A Covid-19 illustration. Image: AFP / Voisin / Phanie

In countries on both sides of the Atlantic, the liberal democratic project looks increasingly threatened by the rise of populism and radical right-wing political movements.

These developments are embodied by the election of Donald Trump in the United States, the Jair Bolsonaro administration in Brazil, the victory of Brexit campaigners in the United Kingdom, and similar political developments in Italy and Hungary.

While some academics argue that the rise of populism in Atlantic states is not the cause of a crisis of governance, but its result, there is nevertheless some consensus that Western liberal democracy faces unprecedented challenges.

The same processes can also be seen at play in Asia.

Here, the world’s largest democracy, India, and the region’s oldest democracy, the Philippines, have been captured by the ethno-nationalism of Narendra Modi and the securitized populism of Rodrigo Duterte respectively.

Firebrands fail the test

At the same time, many of these administrations are also being criticized for exhibiting some of the worst failures of leadership in the face of the Covid-19 crisis.

At time of writing, at the top of the league table of Covid-19 infections and deaths, we have, in order of severity, the United States, Brazil, Russia, India, and the United Kingdom.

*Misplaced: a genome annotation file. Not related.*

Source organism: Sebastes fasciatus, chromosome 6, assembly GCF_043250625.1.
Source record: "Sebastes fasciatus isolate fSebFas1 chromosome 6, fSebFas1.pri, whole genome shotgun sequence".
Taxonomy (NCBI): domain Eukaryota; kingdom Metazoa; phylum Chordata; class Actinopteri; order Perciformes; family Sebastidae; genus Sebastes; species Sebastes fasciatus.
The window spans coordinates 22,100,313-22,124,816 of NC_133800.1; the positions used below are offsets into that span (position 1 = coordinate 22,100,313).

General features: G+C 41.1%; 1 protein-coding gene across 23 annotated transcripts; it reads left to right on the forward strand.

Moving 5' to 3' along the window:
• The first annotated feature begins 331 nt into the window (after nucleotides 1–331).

Of these, the only country that does not fit the model of democracies challenged by right-wing populism is Russia. The Russian Federation under Vladimir Putin can, however, be considered a populist and radically right-wing, ethno-nationalist administration. It only fails to conform to the above model because of doubts over its democratic credentials.

East beats West

The nations that have received the greatest plaudits for their handling of the governance challenges related to Covid-19 have, predominantly, been situated in East Asia.

These states are also democracies, albeit of maybe a different flavor to the Western liberal democratic model. These include South Korea and Taiwan to the fore and, to a lesser degree, Indonesia, Japan, and Singapore, where infections were dramatically reduced without resort to economically devastating universal lockdowns.

Asia Times has noted that perhaps the most startling trend visible in the global Covid-19 pandemic thus far is the vast differential separating East from West. East Asia has handled and contained the pandemic far better than the West on nearly all metrics.

Commentators outside the region have resorted to stereotypes about the inherent ease of ensuring conformity with laws and social mores in these societies. Yet praise and criticism of East Asian governance for supposed “Confucian” governance models misses the mark – just as it is a gross simplification to characterize Asian politics as leaning toward authoritarianism.

Nevertheless, there is a uniquely East Asian take on international norms concerning governance and policy making, and unique regional societal conditions.

During the pandemic, successful measures, such as contact tracing, mass testing and targeted quarantines, could, perhaps, only have been implemented swiftly and effectively in this region.